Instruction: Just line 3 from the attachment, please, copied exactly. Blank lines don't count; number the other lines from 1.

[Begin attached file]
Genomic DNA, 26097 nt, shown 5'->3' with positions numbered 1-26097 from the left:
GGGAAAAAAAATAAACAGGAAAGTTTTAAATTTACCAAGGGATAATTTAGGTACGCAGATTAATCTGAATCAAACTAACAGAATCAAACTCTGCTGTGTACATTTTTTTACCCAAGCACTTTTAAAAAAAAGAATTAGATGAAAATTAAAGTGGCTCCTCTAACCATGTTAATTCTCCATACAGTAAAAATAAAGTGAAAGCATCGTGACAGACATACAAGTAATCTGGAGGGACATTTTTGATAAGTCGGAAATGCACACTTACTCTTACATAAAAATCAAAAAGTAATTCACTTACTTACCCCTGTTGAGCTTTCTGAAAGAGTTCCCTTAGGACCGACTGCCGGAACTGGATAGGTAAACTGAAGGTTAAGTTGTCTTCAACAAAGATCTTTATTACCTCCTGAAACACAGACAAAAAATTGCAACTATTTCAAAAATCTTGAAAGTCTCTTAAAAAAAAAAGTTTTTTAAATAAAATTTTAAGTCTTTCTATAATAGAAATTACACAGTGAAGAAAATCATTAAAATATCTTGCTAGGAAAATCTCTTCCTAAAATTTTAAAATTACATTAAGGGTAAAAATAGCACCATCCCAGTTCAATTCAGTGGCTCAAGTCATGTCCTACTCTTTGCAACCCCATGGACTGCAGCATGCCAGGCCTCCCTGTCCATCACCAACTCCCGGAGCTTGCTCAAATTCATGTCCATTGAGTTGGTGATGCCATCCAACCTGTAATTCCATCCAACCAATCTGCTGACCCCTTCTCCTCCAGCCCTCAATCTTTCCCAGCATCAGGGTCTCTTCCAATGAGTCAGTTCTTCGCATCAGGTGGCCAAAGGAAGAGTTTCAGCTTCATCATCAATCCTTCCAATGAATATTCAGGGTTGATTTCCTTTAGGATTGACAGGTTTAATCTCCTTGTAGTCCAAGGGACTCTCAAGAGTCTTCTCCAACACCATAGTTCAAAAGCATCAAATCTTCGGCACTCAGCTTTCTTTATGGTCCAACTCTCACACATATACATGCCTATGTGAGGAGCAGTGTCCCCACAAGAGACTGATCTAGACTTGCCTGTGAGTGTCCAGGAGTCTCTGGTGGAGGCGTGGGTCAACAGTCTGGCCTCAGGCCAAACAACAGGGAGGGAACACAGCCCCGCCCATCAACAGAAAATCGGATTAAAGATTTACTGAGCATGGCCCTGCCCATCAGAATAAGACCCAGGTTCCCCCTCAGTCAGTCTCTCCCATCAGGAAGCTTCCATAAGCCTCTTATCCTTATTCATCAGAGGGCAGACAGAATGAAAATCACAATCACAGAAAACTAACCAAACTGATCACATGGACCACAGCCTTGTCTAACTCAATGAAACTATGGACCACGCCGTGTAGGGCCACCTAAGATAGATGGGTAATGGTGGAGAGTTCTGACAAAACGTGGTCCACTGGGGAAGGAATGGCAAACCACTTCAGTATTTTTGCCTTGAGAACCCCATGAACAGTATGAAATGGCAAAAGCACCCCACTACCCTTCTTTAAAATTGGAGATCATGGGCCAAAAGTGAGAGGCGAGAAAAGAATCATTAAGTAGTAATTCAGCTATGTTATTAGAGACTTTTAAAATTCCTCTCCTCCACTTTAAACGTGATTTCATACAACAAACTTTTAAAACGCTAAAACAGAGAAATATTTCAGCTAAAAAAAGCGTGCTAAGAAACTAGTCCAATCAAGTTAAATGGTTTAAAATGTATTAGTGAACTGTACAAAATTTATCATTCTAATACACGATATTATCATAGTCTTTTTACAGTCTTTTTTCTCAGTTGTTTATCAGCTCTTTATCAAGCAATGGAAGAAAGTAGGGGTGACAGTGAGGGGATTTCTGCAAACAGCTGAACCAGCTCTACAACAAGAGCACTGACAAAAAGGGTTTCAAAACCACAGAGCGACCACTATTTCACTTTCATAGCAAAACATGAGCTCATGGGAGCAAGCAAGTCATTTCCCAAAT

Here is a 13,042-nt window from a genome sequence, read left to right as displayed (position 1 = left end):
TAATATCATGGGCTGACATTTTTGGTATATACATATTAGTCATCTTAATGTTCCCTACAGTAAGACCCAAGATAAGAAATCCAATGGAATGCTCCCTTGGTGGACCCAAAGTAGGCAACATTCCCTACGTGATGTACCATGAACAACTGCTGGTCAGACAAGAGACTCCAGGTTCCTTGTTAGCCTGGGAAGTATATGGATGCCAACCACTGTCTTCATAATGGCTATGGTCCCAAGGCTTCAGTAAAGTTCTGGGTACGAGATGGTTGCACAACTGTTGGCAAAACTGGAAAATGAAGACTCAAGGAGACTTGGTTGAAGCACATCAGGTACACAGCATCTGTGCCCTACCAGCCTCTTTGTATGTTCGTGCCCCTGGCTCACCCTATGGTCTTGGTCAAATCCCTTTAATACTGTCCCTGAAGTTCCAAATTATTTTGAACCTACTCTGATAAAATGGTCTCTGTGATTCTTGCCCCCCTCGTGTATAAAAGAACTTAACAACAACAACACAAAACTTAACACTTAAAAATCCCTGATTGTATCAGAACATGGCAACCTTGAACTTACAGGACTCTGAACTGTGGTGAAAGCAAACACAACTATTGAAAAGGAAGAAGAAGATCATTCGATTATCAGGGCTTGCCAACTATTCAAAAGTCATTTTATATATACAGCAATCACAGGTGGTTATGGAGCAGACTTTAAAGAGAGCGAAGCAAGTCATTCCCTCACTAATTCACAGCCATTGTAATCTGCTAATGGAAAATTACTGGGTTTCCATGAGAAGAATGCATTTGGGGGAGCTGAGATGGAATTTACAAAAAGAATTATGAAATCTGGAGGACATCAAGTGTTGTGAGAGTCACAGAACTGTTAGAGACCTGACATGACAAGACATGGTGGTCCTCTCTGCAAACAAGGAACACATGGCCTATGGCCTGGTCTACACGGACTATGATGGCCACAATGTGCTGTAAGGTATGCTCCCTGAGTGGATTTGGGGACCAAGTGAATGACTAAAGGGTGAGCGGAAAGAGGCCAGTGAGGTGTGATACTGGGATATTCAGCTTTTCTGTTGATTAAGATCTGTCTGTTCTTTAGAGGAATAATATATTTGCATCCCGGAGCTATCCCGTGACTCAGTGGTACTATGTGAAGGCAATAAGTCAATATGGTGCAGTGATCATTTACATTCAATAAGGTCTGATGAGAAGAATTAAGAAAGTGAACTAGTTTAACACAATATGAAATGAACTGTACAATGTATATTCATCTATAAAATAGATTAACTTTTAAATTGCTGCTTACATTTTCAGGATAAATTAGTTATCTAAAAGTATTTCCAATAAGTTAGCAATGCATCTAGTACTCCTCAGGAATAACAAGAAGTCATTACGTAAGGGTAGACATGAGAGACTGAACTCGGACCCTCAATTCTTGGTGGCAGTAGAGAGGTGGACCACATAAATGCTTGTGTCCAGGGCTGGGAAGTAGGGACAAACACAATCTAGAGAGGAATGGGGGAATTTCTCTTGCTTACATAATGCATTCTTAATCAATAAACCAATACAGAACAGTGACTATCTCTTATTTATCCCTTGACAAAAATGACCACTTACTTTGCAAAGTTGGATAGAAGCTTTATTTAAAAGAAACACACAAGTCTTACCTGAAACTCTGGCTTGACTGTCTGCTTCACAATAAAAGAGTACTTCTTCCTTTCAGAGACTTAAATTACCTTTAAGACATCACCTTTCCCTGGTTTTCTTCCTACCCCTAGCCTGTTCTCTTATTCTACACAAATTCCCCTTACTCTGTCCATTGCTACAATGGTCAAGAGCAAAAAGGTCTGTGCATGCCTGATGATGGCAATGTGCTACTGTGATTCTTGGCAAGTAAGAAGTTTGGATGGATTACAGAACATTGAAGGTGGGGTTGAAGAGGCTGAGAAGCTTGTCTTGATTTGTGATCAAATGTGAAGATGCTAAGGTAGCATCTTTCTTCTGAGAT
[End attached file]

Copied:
Here is a 13,042-nt window from a genome sequence, read left to right as displayed (position 1 = left end):